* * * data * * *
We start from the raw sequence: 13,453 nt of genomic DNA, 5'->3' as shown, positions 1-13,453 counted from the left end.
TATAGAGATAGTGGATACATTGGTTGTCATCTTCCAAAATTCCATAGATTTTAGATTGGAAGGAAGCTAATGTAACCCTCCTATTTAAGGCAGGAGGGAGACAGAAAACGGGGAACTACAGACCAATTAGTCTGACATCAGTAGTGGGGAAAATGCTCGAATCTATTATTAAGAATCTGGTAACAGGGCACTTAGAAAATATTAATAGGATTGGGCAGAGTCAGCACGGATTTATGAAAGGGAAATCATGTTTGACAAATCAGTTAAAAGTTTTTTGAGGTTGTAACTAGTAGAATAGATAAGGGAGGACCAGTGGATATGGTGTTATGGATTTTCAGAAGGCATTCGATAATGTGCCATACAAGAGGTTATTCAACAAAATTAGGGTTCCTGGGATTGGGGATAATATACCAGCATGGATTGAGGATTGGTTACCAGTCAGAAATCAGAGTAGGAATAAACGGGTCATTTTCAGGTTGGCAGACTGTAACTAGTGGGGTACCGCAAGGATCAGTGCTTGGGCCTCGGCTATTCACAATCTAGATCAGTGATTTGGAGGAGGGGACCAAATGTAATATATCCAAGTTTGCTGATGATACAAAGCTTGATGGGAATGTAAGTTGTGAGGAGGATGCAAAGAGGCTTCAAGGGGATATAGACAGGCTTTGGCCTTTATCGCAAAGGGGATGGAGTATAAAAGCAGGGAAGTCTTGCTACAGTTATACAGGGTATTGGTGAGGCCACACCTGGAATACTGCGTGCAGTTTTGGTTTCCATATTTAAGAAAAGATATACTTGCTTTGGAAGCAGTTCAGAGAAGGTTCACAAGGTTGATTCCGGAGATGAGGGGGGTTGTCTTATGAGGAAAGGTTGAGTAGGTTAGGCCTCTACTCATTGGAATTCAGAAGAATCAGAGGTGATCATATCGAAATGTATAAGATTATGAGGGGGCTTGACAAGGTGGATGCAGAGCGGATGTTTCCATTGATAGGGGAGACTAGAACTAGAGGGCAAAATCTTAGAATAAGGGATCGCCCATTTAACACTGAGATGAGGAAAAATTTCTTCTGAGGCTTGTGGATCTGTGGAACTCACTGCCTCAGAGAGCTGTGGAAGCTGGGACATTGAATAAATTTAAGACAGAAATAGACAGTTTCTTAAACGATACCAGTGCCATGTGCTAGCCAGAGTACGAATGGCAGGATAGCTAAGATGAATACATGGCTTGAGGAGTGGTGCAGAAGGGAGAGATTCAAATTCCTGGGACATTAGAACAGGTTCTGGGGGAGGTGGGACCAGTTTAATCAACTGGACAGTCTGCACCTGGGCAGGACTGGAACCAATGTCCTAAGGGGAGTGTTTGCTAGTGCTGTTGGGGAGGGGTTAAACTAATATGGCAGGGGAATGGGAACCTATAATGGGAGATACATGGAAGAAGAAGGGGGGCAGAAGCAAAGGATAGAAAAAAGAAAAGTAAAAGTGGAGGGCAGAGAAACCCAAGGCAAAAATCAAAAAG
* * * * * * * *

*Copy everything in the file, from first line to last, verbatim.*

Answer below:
We start from the raw sequence: 13,453 nt of genomic DNA, 5'->3' as shown, positions 1-13,453 counted from the left end.
TATAGAGATAGTGGATACATTGGTTGTCATCTTCCAAAATTCCATAGATTTTAGATTGGAAGGAAGCTAATGTAACCCTCCTATTTAAGGCAGGAGGGAGACAGAAAACGGGGAACTACAGACCAATTAGTCTGACATCAGTAGTGGGGAAAATGCTCGAATCTATTATTAAGAATCTGGTAACAGGGCACTTAGAAAATATTAATAGGATTGGGCAGAGTCAGCACGGATTTATGAAAGGGAAATCATGTTTGACAAATCAGTTAAAAGTTTTTTGAGGTTGTAACTAGTAGAATAGATAAGGGAGGACCAGTGGATATGGTGTTATGGATTTTCAGAAGGCATTCGATAATGTGCCATACAAGAGGTTATTCAACAAAATTAGGGTTCCTGGGATTGGGGATAATATACCAGCATGGATTGAGGATTGGTTACCAGTCAGAAATCAGAGTAGGAATAAACGGGTCATTTTCAGGTTGGCAGACTGTAACTAGTGGGGTACCGCAAGGATCAGTGCTTGGGCCTCGGCTATTCACAATCTAGATCAGTGATTTGGAGGAGGGGACCAAATGTAATATATCCAAGTTTGCTGATGATACAAAGCTTGATGGGAATGTAAGTTGTGAGGAGGATGCAAAGAGGCTTCAAGGGGATATAGACAGGCTTTGGCCTTTATCGCAAAGGGGATGGAGTATAAAAGCAGGGAAGTCTTGCTACAGTTATACAGGGTATTGGTGAGGCCACACCTGGAATACTGCGTGCAGTTTTGGTTTCCATATTTAAGAAAAGATATACTTGCTTTGGAAGCAGTTCAGAGAAGGTTCACAAGGTTGATTCCGGAGATGAGGGGGGTTGTCTTATGAGGAAAGGTTGAGTAGGTTAGGCCTCTACTCATTGGAATTCAGAAGAATCAGAGGTGATCATATCGAAATGTATAAGATTATGAGGGGGCTTGACAAGGTGGATGCAGAGCGGATGTTTCCATTGATAGGGGAGACTAGAACTAGAGGGCAAAATCTTAGAATAAGGGATCGCCCATTTAACACTGAGATGAGGAAAAATTTCTTCTGAGGCTTGTGGATCTGTGGAACTCACTGCCTCAGAGAGCTGTGGAAGCTGGGACATTGAATAAATTTAAGACAGAAATAGACAGTTTCTTAAACGATACCAGTGCCATGTGCTAGCCAGAGTACGAATGGCAGGATAGCTAAGATGAATACATGGCTTGAGGAGTGGTGCAGAAGGGAGAGATTCAAATTCCTGGGACATTAGAACAGGTTCTGGGGGAGGTGGGACCAGTTTAATCAACTGGACAGTCTGCACCTGGGCAGGACTGGAACCAATGTCCTAAGGGGAGTGTTTGCTAGTGCTGTTGGGGAGGGGTTAAACTAATATGGCAGGGGAATGGGAACCTATAATGGGAGATACATGGAAGAAGAAGGGGGGCAGAAGCAAAGGATAGAAAAAAGAAAAGTAAAAGTGGAGGGCAGAGAAACCCAAGGCAAAAATCAAAAAG